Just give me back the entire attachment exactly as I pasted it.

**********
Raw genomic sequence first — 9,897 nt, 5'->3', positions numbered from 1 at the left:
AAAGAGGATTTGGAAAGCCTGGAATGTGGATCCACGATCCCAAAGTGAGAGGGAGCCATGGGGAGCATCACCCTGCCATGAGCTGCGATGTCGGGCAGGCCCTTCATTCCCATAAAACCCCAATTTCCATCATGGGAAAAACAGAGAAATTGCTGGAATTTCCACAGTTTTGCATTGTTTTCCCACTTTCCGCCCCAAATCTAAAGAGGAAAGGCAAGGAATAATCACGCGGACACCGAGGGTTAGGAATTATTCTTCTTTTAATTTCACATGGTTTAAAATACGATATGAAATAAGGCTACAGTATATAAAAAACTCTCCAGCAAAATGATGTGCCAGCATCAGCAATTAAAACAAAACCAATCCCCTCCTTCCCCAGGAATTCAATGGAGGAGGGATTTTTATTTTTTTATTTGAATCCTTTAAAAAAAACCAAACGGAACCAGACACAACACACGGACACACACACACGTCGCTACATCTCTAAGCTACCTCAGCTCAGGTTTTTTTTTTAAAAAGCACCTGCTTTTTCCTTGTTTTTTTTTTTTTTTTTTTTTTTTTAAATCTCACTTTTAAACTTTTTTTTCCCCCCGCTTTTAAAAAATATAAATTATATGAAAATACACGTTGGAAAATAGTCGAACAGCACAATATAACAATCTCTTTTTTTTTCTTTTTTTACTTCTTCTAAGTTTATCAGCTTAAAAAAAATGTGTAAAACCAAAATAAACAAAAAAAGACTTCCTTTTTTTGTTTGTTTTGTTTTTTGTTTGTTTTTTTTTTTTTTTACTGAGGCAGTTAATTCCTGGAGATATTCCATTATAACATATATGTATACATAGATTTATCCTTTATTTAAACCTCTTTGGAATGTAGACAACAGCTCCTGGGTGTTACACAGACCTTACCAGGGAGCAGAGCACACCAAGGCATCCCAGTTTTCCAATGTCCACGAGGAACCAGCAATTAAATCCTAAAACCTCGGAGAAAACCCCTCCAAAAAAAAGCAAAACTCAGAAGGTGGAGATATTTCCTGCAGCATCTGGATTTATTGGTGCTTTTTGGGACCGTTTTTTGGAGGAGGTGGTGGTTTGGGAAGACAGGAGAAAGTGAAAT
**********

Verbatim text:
Raw genomic sequence first — 9,897 nt, 5'->3', positions numbered from 1 at the left:
AAAGAGGATTTGGAAAGCCTGGAATGTGGATCCACGATCCCAAAGTGAGAGGGAGCCATGGGGAGCATCACCCTGCCATGAGCTGCGATGTCGGGCAGGCCCTTCATTCCCATAAAACCCCAATTTCCATCATGGGAAAAACAGAGAAATTGCTGGAATTTCCACAGTTTTGCATTGTTTTCCCACTTTCCGCCCCAAATCTAAAGAGGAAAGGCAAGGAATAATCACGCGGACACCGAGGGTTAGGAATTATTCTTCTTTTAATTTCACATGGTTTAAAATACGATATGAAATAAGGCTACAGTATATAAAAAACTCTCCAGCAAAATGATGTGCCAGCATCAGCAATTAAAACAAAACCAATCCCCTCCTTCCCCAGGAATTCAATGGAGGAGGGATTTTTATTTTTTTATTTGAATCCTTTAAAAAAAACCAAACGGAACCAGACACAACACACGGACACACACACACGTCGCTACATCTCTAAGCTACCTCAGCTCAGGTTTTTTTTTTAAAAAGCACCTGCTTTTTCCTTGTTTTTTTTTTTTTTTTTTTTTTTTTAAATCTCACTTTTAAACTTTTTTTTCCCCCCGCTTTTAAAAAATATAAATTATATGAAAATACACGTTGGAAAATAGTCGAACAGCACAATATAACAATCTCTTTTTTTTTCTTTTTTTACTTCTTCTAAGTTTATCAGCTTAAAAAAAATGTGTAAAACCAAAATAAACAAAAAAAGACTTCCTTTTTTTGTTTGTTTTGTTTTTTGTTTGTTTTTTTTTTTTTTTACTGAGGCAGTTAATTCCTGGAGATATTCCATTATAACATATATGTATACATAGATTTATCCTTTATTTAAACCTCTTTGGAATGTAGACAACAGCTCCTGGGTGTTACACAGACCTTACCAGGGAGCAGAGCACACCAAGGCATCCCAGTTTTCCAATGTCCACGAGGAACCAGCAATTAAATCCTAAAACCTCGGAGAAAACCCCTCCAAAAAAAAGCAAAACTCAGAAGGTGGAGATATTTCCTGCAGCATCTGGATTTATTGGTGCTTTTTGGGACCGTTTTTTGGAGGAGGTGGTGGTTTGGGAAGACAGGAGAAAGTGAAAT